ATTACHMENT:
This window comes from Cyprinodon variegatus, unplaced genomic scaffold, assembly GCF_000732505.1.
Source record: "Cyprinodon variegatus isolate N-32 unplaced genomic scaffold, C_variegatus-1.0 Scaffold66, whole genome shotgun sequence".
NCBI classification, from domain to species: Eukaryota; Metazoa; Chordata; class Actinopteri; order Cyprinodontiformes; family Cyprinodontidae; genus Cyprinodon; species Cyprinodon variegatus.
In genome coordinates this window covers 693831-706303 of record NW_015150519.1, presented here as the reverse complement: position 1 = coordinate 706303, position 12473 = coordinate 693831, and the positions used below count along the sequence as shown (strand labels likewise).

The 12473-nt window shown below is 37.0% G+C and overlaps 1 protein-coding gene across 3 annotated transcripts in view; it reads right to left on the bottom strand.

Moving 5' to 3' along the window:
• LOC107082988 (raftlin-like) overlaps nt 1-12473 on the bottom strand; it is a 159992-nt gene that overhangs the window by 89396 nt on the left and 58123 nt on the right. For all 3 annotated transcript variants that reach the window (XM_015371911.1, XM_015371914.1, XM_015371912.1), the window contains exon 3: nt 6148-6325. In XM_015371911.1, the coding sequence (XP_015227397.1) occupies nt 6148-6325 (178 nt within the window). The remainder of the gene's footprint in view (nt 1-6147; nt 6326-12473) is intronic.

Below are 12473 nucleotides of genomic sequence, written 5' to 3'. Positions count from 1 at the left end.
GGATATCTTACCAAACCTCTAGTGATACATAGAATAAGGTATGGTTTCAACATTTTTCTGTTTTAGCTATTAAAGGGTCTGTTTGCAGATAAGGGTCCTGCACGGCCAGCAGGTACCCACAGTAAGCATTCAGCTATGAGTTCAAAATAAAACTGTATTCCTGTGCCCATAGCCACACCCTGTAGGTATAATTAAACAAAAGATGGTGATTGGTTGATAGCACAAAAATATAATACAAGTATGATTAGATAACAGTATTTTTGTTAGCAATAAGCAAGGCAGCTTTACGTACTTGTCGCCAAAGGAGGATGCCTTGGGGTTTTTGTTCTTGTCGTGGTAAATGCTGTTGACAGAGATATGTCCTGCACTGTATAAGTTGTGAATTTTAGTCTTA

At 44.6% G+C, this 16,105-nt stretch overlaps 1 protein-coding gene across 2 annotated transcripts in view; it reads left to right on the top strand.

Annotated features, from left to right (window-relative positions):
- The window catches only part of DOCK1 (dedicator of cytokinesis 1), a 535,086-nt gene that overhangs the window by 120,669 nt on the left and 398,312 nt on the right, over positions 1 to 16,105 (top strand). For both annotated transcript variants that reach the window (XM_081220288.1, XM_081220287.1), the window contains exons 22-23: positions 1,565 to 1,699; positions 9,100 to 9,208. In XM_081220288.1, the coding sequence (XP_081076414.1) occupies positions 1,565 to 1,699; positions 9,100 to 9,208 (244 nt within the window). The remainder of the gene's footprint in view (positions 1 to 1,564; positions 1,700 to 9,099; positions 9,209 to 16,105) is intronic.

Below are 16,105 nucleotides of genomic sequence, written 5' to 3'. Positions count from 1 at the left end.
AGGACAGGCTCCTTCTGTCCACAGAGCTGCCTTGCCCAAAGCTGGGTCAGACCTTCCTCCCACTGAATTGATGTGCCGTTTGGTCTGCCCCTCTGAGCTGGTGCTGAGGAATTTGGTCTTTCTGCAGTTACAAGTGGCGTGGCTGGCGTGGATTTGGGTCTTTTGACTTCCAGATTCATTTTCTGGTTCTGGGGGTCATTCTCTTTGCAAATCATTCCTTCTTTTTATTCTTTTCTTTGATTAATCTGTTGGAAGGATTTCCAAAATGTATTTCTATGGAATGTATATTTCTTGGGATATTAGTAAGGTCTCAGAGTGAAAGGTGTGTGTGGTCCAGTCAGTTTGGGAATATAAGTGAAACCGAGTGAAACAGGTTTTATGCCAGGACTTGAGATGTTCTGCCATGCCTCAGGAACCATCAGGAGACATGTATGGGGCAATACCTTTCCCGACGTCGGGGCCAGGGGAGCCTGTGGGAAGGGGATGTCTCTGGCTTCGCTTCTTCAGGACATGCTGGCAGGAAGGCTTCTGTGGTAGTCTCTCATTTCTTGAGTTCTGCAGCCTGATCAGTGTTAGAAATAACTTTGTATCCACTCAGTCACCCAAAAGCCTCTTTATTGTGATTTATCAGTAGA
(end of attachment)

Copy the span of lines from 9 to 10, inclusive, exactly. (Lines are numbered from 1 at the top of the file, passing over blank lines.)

GGATATCTTACCAAACCTCTAGTGATACATAGAATAAGGTATGGTTTCAACATTTTTCTGTTTTAGCTATTAAAGGGTCTGTTTGCAGATAAGGGTCCTGCACGGCCAGCAGGTACCCACAGTAAGCATTCAGCTATGAGTTCAAAATAAAACTGTATTCCTGTGCCCATAGCCACACCCTGTAGGTATAATTAAACAAAAGATGGTGATTGGTTGATAGCACAAAAATATAATACAAGTATGATTAGATAACAGTATTTTTGTTAGCAATAAGCAAGGCAGCTTTACGTACTTGTCGCCAAAGGAGGATGCCTTGGGGTTTTTGTTCTTGTCGTGGTAAATGCTGTTGACAGAGATATGTCCTGCACTGTATAAGTTGTGAATTTTAGTCTTA

At 44.6% G+C, this 16,105-nt stretch overlaps 1 protein-coding gene across 2 annotated transcripts in view; it reads left to right on the top strand.